As discussed in our June 12, 2008 Legal Alert entitled “ Executive Order Requires Federal Contractors to Verify Employment Eligibility Electronically ,” President Bush amended Executive Order 12989 to require most federal contractors to check the eligibility of new hires and certain existing employees to work in the United States by using the E-Verify system, an electronic database jointly administered by the Department of Homeland Security and the Social Security Administration. Federal regulations implementing this requirement were originally scheduled to go into effect on January 30, 2009, but the Bush Administration postponed that effective date by a month after the U.S. Chamber of Commerce filed a lawsuit challenging the validity of the E-Verify requirement. After President Obama took office, his Administration twice postponed the effective date of the regulations implementing the revised Executive Order 12989 to give the Administration an opportunity to consider the E-Verify requirement.

The Obama Administration has now announced its third postponement of the implementation of the E-Verify requirement for federal contractors. Attributing its latest postponement to the need to focus on an “unrelated and unforeseen matter of national importance,” the Administration has announced September 8, 2009 as the new effective date for the regulations implementing the E-Verify requirement.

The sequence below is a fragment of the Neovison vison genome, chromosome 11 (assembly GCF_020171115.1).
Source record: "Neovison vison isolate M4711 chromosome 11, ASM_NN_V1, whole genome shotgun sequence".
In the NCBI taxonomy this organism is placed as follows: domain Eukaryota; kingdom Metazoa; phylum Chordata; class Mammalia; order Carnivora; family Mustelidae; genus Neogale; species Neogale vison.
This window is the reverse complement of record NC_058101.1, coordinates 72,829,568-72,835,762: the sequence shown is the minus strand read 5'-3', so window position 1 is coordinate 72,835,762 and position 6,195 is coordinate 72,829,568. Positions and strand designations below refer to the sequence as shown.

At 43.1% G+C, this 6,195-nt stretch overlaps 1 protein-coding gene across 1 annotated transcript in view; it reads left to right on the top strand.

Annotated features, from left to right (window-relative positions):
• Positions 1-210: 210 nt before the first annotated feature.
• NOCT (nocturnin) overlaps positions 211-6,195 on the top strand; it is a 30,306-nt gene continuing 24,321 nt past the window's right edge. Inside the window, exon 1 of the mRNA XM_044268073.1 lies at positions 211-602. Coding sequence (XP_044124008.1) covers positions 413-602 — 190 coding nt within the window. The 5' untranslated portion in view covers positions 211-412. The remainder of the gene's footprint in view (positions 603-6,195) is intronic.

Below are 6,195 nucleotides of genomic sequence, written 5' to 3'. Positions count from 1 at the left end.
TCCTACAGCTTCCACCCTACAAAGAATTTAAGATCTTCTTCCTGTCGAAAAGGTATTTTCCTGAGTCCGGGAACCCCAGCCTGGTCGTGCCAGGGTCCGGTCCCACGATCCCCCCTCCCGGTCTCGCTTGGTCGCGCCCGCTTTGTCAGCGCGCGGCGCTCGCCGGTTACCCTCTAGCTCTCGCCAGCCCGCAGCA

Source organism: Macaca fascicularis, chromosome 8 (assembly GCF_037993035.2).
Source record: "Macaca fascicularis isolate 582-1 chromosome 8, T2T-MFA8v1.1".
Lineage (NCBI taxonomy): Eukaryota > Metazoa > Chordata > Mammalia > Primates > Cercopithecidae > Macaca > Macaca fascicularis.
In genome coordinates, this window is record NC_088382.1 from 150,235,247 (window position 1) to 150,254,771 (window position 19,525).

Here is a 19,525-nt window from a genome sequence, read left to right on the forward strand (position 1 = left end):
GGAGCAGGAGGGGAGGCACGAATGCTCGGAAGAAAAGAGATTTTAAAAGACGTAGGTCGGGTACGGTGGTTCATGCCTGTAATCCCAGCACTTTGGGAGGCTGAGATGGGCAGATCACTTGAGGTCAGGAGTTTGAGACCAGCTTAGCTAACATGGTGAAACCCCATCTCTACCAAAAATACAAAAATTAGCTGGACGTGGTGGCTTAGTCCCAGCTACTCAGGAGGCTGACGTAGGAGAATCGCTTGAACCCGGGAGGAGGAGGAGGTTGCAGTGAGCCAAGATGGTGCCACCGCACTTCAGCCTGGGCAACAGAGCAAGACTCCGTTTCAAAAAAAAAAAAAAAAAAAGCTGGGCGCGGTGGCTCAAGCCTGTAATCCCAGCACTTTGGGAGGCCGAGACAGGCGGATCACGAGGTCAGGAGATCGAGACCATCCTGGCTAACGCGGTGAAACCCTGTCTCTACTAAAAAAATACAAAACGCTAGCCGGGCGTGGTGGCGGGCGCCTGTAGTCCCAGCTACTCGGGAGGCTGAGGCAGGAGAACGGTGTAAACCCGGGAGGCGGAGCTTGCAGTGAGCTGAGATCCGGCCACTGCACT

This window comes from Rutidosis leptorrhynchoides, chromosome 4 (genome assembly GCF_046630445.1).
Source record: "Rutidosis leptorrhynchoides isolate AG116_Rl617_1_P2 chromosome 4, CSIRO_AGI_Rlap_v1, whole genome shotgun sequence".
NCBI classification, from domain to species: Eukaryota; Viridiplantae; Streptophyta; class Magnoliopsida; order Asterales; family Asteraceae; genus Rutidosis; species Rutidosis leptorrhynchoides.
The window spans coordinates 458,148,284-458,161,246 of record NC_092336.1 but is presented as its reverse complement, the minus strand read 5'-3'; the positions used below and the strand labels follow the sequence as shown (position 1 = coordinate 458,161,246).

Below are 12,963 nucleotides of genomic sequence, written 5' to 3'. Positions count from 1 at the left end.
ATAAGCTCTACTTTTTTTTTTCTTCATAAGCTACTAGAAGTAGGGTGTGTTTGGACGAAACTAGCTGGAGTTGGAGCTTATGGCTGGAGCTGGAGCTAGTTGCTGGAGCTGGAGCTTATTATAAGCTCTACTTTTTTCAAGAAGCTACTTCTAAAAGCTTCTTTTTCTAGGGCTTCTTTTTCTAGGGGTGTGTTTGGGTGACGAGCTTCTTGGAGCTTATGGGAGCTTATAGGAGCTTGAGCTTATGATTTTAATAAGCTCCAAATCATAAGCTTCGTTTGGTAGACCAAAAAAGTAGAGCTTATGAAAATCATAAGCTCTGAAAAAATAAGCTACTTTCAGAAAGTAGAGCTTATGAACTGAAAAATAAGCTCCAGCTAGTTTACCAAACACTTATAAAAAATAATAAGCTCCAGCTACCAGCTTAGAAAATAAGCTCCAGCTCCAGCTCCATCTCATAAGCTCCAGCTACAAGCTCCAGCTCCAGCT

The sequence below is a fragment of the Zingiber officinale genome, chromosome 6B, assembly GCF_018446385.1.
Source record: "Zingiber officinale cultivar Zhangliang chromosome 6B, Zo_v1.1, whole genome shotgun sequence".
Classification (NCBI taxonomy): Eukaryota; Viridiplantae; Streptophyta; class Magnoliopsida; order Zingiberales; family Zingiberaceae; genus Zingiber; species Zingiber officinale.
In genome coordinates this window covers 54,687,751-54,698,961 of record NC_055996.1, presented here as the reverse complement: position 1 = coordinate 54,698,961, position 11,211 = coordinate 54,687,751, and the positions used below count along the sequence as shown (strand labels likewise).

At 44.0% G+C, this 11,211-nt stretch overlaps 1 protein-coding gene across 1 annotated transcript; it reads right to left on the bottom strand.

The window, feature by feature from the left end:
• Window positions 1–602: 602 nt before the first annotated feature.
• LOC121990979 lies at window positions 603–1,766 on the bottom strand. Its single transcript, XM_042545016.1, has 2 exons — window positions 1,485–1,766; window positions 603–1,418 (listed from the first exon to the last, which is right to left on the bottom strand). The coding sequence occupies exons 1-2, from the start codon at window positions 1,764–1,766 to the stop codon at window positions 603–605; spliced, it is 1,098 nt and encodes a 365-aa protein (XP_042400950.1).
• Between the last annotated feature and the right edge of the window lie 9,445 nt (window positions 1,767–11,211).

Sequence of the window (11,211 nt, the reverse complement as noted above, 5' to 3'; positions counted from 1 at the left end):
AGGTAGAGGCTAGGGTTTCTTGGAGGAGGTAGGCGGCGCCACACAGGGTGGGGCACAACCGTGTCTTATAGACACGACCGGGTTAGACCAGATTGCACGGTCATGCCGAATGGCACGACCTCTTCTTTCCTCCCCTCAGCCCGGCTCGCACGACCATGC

Although federal contracts entered into or amended before the effective date of the regulations implementing the revisions to Executive Order 12989 will not contain provisions requiring the use of E-Verify, employers in the United States may voluntarily elect to participate in the E-Verify program at any time. Participation in the E-Verify program can help identify undocumented aliens who have presented forged or fraudulent identity documents to an employer, but the system can also create headaches for employers by occasionally failing to verify the employment eligibility of individuals who are lawfully authorized to work in the United States. Although federal law will not mandate E-Verify use by federal contractors until at least September 8, 2009, employers should be aware that a number of states -- including Arizona, Colorado, Georgia, Minnesota, Mississippi, Missouri, Nebraska, Oklahoma, Rhode Island, and Utah -- have adopted laws requiring at least certain employers in those states (usually those with state contracts) to use the E-Verify system to check the employment eligibility of new hires, although not all of these laws are currently in effect and several of them are the subject of pending legal challenges. With the law regarding the mandatory use of the E-Verify system in flux, employers should continue to monitor this area to ensure that they have the most up-to-date information on their legal obligations.

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